2. If the Academic Senate Executive Committee determines that procedural violations may have occurred and were potentially substantive enough to have affected the hearing panel’s decision, the case will be referred to a three-person appellate hearing panel consisting of one (1) student and two (2) faculty members. This appellate hearing will take place within twelve (12) University working days of receipt of the written appeal.
    3. Appellate Hearing Panel
      1. No member of the appellate hearing panel will hear a case directly affecting themselves.
      2. Prior to the appellate hearing, members of the appellate hearing panel shall review all relevant documents.
      3. The chair of the appellate hearing panel shall inform both parties of the decision as soon as reasonably possible. A written statement of the decision shall be prepared and signed by the chair of the appellate hearing panel, forwarded to the student, faculty member, Office of Student Conduct, and the Office of the Provost within five (5) University working days of the decision via University email.
      4. A file of all pertinent documents for all appeals shall be kept by the Office of Student Conduct and/or the Office of the Provost.
      5. The decision reached by the appellate hearing panel is final and may not be appealed.
    4. At the discretion of the chair of the appellate hearing panel, the timeline under the appeal process may be extended.
    5. If the appeal results in a grade change, the grade change form should be completed by the faculty member and signed by the respective chairperson and/or dean within three (3) University working days. If the faculty member, chairperson, and/or dean refuse to sign the grade change form, then the Provost will do so.

     

    Section I. Sanctions

    A list of possible sanctions and guide to selecting sanctions is available in the appendices. Sanctions for violations of the academic integrity policy may include, but are not limited to, the following:

    1. Issuing an official warning.
    2. Lowering the grade on the exam, paper, or assignment in question.
    3. Lowering the final grade for the course.
    4. Requesting additional action from the Academic Grievance Committee, including removal from a course, removal from an academic program, University suspension, or expulsion.
    5. Other sanctions, as deemed appropriate by the faculty member. The faculty member may consult with the Judicial Chair, Office of Student Conduct, chairperson, or dean regarding appropriate sanctions.

     

    Section J. Role of the Student Conduct Administrator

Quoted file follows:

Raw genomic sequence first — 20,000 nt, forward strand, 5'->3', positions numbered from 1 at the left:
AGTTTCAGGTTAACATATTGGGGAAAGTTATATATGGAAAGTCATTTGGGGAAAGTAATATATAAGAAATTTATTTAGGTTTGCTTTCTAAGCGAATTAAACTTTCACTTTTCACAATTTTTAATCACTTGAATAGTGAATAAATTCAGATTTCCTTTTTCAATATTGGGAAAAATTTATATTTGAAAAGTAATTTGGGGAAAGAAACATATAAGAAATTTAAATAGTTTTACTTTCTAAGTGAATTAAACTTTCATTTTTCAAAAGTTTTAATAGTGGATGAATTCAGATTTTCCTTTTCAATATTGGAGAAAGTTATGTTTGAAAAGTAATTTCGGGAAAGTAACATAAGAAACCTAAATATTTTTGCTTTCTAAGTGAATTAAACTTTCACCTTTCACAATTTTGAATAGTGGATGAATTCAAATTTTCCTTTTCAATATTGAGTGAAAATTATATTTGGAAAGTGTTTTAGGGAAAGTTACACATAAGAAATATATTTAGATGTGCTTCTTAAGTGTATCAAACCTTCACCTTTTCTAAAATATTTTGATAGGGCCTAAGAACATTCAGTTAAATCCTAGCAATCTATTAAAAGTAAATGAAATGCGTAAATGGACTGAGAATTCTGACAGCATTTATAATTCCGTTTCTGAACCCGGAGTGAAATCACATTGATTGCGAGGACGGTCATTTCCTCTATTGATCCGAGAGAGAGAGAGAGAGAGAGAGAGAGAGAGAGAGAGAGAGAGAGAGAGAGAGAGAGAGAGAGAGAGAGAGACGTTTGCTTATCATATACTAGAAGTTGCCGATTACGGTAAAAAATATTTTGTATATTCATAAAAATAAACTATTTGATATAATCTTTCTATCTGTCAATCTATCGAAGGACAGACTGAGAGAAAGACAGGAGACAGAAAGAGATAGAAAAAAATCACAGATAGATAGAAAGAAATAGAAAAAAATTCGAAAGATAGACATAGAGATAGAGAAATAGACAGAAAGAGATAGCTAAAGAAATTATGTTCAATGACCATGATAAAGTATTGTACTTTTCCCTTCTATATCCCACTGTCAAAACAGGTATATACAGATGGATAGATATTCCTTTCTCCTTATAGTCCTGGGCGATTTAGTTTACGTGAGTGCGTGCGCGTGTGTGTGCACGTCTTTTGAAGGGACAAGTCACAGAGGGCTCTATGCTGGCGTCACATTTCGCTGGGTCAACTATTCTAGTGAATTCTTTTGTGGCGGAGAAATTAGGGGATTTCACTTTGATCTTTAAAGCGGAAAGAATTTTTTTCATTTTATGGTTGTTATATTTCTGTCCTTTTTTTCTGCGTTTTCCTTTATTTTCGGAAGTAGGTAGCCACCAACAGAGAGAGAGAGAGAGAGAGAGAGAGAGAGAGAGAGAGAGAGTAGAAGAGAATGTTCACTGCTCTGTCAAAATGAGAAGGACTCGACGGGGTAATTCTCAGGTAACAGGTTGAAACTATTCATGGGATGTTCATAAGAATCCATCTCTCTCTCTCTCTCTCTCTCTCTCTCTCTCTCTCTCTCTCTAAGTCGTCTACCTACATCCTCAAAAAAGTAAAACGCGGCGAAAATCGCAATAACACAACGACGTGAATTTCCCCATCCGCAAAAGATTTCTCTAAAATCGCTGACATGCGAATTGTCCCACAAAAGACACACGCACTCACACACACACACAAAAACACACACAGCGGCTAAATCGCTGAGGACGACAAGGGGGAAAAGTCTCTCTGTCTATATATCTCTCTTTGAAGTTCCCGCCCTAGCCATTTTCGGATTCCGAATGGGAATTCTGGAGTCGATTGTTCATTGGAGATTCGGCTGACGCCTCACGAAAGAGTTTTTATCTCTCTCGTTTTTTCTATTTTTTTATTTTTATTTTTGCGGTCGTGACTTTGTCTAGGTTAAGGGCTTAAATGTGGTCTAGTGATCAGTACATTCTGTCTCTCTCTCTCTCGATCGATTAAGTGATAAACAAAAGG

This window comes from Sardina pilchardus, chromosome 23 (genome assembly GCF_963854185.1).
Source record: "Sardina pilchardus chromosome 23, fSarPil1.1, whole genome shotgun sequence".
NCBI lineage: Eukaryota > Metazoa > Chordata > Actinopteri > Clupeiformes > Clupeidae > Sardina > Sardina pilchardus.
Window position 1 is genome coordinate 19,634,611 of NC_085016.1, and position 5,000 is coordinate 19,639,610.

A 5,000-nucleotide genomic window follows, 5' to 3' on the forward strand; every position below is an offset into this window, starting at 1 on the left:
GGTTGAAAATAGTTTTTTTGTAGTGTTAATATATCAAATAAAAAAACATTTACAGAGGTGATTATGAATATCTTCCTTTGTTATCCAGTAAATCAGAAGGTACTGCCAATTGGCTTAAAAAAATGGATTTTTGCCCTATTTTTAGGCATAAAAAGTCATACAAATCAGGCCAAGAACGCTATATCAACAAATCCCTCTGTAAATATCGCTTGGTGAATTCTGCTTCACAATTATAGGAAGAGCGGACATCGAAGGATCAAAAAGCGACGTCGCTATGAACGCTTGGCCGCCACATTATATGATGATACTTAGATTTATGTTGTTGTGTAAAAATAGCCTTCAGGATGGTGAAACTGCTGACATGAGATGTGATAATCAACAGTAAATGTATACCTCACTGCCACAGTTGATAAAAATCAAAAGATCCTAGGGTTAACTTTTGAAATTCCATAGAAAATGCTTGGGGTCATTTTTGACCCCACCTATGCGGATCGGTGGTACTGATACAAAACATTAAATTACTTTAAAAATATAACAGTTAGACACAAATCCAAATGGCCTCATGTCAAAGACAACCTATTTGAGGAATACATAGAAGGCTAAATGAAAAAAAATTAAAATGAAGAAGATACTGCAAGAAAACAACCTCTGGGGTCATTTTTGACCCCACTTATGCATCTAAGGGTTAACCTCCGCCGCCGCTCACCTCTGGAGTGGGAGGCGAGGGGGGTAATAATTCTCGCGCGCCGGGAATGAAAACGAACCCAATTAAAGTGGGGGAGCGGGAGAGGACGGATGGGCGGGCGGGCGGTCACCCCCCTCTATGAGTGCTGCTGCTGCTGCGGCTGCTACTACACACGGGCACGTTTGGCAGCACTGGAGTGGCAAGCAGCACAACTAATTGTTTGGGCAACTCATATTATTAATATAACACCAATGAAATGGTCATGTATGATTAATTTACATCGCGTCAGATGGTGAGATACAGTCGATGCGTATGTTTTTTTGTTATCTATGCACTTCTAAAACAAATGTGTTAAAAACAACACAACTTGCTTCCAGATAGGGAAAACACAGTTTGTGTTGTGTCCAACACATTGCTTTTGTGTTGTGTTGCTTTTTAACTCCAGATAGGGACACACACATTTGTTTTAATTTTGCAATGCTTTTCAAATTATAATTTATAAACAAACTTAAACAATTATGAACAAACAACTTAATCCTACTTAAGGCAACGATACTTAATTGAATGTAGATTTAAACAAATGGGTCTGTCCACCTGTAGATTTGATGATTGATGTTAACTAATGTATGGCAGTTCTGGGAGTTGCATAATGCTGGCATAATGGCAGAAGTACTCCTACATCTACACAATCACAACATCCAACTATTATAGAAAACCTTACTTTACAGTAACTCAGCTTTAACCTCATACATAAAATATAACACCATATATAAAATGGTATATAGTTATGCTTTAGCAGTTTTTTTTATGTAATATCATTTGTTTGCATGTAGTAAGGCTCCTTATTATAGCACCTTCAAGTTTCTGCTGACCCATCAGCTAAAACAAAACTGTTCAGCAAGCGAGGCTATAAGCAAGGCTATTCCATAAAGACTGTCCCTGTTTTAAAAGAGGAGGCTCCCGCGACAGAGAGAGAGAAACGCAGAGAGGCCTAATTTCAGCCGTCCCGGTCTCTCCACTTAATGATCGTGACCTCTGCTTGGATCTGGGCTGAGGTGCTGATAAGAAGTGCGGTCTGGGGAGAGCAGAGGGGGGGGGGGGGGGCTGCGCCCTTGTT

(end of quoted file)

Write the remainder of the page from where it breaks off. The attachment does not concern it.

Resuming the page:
The Student Conduct Administrator or designee has the following responsibilities with regards to all cases involving alleged violations of the academic integrity policy:

    1. To create/maintain a student conduct file containing the completed Academic Integrity Form and all supporting documents.
    2. To expunge all records as outlined in ARTICLE IV. K. of this document.
    3. In cases where the Academic Integrity Form is completed by all parties, they will acknowledge receipt of this form by emailing the student, faculty member, chairperson, and dean with a letter that details the resolution of the case.
    4. In cases where the student already has been found responsible for a previous academic integrity violation, any additional violations will result in a review of all cases by the Office of Student Conduct for possible additional charges and sanctioning.
  • Article VI.  Ohio Revised Code Section 3345.22: “1219” Hearing Process

    Section A. Background: Disruptive Behavior and the “1219” Procedure

    The Ohio Campus Disruption Act, also known as Ohio House Bill 1219, is codified in Revised Code sections 3345.22 and 3345.23.  The purpose of the law is to protect University students, faculty, staff, and other members of the campus community from crimes of violence committed in the vicinity of the University or upon people or property at the University.

    A “1219” hearing is appropriate when a student is arrested for a crime of violence committed on or near the University.  If a student is convicted of an offense of violence that occurred on or near the University, the student will be automatically suspended under Revised Code 3345.23.  The purpose of the "1219" hearing is to remove students from campus that may be a threat to the safety and security of the student body and campus community.

     

    Section B. Definition of a Crime of Violence

    There are over 30 crimes of violence that would be considered violations of the “1219” law including, but not limited to, the following:  Arson, Assault, Burglary, Domestic Violence, Discharged Firearm, Felonious Assault, Gross Sexual Imposition, Inciting to Violence, Inducing Panic, Intimidation, Kidnapping, Menacing, Murder, Rape, Riot, Robbery, Sexual Battery, and Voluntary Manslaughter.

     

    Section C. Jurisdiction of the “1219” Hearing

    1. If a student is arrested for a crime of violence listed in the law, he/she may be temporarily suspended from the University according to The Student Code of Conduct, ARTICLE IV Section H, which is referred to as an Interim Suspension.  The Interim Suspension will last during the process of the “1219” hearing and continues until the student meets with the Office of Student Conduct.  The results of the “1219” hearing discussed below, does not alter the student’s status under an Interim Suspension.
    2. A “1219” hearing, which is distinctly separate from a Student Conduct Conference or a Student Conduct Hearing, will be held shortly after a student’s arrest for a crime of violence.  The hearing can be continued for good cause.  The purpose of the “1219” hearing is to determine by a preponderance of the evidence whether the student committed an offense of violence.
    3. If the Referee, as appointed by the University (Office of the General Counsel), finds that the student did commit an offense of violence on or near the University, the Referee will then determine if the student should be under strict probation or suspended from the University pending the outcome of the criminal case.  However, as noted above if the student is under an Interim Suspension, the student will remain suspended, even if they only receive strict probation from the Referee, until the conclusion of the conduct process administered by the Office of Student Conduct.